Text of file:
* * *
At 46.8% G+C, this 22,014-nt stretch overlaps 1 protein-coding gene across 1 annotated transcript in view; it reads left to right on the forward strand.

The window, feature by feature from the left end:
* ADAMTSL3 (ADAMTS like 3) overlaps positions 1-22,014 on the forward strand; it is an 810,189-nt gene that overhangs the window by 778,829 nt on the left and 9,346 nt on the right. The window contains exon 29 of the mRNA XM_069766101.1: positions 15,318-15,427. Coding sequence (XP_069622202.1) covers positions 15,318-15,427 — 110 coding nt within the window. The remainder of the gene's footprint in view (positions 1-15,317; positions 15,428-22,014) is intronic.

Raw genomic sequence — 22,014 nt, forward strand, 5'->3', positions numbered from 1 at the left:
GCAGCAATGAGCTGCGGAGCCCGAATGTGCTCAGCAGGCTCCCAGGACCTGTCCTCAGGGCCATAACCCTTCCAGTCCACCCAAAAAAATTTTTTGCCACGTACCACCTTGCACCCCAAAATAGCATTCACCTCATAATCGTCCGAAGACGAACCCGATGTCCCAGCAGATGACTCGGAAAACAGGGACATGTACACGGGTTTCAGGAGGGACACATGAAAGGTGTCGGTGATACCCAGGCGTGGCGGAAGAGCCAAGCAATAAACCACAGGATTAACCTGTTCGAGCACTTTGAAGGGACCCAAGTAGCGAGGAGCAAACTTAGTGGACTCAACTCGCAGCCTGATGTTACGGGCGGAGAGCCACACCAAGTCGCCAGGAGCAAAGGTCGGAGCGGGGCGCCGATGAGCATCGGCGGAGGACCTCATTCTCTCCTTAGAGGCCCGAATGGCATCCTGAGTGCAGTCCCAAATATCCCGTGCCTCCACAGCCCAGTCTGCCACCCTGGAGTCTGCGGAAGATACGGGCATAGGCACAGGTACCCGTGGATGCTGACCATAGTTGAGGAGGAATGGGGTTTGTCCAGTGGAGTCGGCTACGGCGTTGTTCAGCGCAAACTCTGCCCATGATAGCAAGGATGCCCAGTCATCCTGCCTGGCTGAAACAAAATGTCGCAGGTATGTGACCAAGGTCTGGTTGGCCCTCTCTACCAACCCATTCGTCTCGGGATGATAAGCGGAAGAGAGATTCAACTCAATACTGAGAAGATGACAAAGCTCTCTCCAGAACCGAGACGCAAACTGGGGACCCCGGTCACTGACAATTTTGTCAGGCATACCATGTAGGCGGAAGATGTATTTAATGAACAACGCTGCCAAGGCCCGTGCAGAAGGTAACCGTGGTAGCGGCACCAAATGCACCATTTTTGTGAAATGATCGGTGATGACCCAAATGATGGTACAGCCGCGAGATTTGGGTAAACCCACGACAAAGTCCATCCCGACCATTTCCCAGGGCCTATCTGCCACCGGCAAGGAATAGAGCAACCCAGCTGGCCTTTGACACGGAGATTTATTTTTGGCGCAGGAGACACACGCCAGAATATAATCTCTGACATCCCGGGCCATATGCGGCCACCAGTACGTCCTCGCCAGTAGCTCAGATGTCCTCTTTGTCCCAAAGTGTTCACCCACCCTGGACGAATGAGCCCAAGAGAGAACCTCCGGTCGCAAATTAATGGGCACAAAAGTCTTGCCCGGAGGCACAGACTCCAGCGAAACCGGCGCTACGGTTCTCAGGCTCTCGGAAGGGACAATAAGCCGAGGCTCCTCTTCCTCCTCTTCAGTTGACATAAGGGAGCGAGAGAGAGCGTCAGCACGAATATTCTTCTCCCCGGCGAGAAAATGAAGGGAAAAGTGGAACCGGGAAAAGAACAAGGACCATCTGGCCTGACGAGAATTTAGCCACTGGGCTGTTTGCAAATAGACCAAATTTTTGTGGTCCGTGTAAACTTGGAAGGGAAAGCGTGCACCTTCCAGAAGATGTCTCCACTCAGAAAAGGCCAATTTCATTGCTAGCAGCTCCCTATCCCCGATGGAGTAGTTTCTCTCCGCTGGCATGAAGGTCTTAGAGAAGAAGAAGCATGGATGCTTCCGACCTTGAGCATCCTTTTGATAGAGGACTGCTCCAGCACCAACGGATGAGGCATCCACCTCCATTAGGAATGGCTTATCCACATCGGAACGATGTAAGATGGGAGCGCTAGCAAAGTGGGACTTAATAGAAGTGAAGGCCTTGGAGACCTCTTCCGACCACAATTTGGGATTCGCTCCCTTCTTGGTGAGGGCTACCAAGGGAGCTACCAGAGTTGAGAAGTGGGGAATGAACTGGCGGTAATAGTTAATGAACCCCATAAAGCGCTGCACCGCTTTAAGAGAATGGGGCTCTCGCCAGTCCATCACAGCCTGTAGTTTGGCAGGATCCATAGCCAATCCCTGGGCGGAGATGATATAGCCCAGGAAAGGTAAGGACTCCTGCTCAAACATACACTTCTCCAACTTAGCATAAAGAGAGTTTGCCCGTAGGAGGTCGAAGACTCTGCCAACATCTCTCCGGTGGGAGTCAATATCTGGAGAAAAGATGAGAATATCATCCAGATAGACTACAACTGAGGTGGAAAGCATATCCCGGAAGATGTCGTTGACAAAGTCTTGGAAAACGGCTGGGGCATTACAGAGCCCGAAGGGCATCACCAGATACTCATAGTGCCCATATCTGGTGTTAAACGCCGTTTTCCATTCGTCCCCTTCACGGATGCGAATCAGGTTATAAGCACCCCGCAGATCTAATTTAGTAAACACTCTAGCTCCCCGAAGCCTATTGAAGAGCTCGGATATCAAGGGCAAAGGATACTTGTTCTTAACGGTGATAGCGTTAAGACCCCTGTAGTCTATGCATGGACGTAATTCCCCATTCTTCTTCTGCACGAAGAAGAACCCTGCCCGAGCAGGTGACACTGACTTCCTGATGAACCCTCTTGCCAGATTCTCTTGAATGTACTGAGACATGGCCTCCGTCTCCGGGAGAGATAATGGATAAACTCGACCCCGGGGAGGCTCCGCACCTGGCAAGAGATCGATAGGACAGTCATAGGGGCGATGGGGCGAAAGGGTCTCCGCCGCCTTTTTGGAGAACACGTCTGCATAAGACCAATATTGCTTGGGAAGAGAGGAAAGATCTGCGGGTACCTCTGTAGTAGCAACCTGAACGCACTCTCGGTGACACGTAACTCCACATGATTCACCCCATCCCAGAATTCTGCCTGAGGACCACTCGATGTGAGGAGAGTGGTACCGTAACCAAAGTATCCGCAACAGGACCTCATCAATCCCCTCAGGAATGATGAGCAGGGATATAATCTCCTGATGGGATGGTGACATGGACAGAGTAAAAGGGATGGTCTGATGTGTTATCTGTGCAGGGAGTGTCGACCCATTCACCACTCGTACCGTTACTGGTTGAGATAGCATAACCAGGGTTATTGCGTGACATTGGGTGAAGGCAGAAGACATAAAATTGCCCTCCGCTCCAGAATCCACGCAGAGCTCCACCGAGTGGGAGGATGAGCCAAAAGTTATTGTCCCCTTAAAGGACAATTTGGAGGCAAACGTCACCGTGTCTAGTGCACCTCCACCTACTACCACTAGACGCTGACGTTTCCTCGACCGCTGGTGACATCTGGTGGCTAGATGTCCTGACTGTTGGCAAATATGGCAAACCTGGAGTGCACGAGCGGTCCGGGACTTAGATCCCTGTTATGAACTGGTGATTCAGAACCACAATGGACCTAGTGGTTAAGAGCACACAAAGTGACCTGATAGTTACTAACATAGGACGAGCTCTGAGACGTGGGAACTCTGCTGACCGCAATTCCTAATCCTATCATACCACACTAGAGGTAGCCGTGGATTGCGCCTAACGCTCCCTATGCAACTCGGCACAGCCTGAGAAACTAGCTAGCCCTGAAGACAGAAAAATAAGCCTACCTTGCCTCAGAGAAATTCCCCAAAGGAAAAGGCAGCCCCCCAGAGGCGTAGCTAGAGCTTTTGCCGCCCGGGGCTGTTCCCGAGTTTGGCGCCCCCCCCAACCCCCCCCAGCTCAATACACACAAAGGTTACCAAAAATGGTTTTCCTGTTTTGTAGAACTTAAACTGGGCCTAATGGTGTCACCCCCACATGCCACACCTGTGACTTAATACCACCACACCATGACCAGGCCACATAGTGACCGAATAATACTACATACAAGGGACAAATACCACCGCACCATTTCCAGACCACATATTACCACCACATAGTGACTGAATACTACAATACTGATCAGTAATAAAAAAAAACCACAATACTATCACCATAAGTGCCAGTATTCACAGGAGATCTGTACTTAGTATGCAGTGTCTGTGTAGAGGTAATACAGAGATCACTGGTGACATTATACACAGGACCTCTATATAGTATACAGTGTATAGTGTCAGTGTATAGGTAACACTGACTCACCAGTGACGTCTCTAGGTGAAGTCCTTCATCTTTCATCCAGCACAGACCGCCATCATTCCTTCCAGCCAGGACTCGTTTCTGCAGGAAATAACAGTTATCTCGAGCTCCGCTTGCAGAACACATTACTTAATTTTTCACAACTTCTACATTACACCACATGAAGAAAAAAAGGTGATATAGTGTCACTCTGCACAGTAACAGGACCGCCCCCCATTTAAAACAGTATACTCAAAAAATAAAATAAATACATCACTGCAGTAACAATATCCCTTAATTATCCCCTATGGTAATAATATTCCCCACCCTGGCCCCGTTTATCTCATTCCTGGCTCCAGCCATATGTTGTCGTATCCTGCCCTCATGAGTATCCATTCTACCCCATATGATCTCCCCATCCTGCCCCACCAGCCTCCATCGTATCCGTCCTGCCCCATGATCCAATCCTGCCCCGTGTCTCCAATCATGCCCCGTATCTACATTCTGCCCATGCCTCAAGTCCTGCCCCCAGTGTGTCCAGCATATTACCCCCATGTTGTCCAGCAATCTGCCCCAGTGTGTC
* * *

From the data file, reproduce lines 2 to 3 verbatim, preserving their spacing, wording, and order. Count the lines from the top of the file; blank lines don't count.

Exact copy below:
The window, feature by feature from the left end:
* ADAMTSL3 (ADAMTS like 3) overlaps positions 1-22,014 on the forward strand; it is an 810,189-nt gene that overhangs the window by 778,829 nt on the left and 9,346 nt on the right. The window contains exon 29 of the mRNA XM_069766101.1: positions 15,318-15,427. Coding sequence (XP_069622202.1) covers positions 15,318-15,427 — 110 coding nt within the window. The remainder of the gene's footprint in view (positions 1-15,317; positions 15,428-22,014) is intronic.